Telution Dials in With Telephony Support


Telution Inc., traditionally an operating support-services vendor for the telephone industry, is entering the cable space with order-assurance and order-management software designed to make it easier for MSOs to launch voice services.

“We can take the order and flow it through to activation,” said Apollo Guy, vice president and general manager of Telution’s broadband business unit. “That’s simple to do in video, but it is complex for voice. We are the engine behind their order-management platform.”

For example: a customer-service representative might take a call for a phone service order and enter it into the billing system. In many cases, that order must also be manually entered into a different database to activate the service and trigger a truck roll, Guy said.

Voice adds a layer of complexity because consumers have to decide whether or not to get a new phone number or to port their present number to the MSO’s platform. Such a move requires software to track and execute those requests.

Supplemental work orders can be another issue, Guy said. A consumer may order phone service, then call two days later and want a second line added. Telution’s software can handle those requests seamlessly, he said.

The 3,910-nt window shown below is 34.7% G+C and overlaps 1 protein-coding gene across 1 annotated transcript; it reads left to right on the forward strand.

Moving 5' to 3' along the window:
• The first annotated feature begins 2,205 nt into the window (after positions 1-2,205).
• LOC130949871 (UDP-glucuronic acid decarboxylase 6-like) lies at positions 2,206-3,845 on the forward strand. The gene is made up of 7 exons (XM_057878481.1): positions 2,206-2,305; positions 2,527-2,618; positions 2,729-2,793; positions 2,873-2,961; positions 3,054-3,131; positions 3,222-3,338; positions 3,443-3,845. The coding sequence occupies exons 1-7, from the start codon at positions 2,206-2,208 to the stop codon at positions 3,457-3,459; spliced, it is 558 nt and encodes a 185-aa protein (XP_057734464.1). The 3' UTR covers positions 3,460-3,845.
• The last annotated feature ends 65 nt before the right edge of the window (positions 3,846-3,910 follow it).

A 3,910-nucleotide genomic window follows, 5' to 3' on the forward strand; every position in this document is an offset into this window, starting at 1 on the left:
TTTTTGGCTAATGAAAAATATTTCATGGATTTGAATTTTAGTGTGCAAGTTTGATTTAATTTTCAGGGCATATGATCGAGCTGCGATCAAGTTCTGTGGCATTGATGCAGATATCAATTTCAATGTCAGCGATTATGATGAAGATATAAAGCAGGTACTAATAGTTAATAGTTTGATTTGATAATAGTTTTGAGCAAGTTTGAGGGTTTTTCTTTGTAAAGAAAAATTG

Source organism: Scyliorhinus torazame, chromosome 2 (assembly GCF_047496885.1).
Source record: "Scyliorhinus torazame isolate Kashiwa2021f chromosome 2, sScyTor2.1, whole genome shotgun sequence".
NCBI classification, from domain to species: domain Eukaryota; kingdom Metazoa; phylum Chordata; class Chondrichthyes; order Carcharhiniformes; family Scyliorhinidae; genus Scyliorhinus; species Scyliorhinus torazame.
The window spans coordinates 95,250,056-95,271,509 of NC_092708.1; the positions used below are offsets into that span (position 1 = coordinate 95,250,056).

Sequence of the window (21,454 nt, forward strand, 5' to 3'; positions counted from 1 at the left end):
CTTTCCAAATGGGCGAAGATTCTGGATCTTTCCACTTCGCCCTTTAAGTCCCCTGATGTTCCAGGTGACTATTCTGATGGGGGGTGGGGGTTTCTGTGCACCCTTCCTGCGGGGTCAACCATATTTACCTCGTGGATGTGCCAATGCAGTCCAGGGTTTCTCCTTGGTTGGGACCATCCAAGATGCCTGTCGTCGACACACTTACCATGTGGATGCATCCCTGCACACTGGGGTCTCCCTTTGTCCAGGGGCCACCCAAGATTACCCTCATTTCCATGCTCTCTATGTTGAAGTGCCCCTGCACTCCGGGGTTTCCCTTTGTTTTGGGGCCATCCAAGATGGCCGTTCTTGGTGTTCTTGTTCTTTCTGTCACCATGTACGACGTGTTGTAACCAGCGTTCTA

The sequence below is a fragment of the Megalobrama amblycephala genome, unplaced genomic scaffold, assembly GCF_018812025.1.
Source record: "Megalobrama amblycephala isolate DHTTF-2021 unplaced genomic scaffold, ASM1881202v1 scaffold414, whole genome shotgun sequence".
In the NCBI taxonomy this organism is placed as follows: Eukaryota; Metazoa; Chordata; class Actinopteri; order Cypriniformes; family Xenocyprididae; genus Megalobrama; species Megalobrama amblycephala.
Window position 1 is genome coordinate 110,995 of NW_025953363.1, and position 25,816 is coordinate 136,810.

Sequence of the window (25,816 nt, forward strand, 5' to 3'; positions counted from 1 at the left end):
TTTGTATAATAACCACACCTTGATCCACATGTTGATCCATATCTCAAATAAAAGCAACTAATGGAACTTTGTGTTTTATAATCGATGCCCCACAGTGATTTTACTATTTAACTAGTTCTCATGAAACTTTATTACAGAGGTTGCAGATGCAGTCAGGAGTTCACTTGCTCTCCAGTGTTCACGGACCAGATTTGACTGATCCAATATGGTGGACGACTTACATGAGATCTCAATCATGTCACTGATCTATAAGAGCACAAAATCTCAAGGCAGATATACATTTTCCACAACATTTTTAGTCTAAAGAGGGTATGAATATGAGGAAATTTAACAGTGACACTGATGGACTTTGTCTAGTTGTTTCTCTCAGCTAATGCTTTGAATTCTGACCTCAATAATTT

Guy’s firm is talking to all the major billing vendors and has a nonexclusive integration agreement with CSG Systems Inc. to integrate Telution’s COMX Cable product, Guy said.

“We can sit on existing platforms and offer visibility for all-voice ordering,” he said. “It’s Web-based and we can set up rules and alarms around this.”

Guy said Telution is close to signing its first major MSO customer, and other cable operators are “seriously looking at the product.”

Telution was founded in 1998 by a group of former Accenture Inc. executives, marketing director Robert Kunzler said. “We started in the [competitive local-exchange carrier] space with unbundled elements, doing front office and back-office support. Z-Tel was our first client.”

Although much of the CLEC market contracted, Telution grabbed enough business to post nine consecutive profitable quarters.

“The applications were built to be modular,” Kunzler said. “The product was built to be flexible,” making it easy to create products for MSOs once cable started looking at telephony.

Guy — who worked at Rogers Cable and Bell Canada in the 1990s, and more recently was at Lemur Networks — said that in addition to the CSG partnership, Telution has working interfaces with Siemens AG and Cisco Systems Inc., and is working towards completing interfaces with Syndeo Corp. and CedarPoint Communications Inc.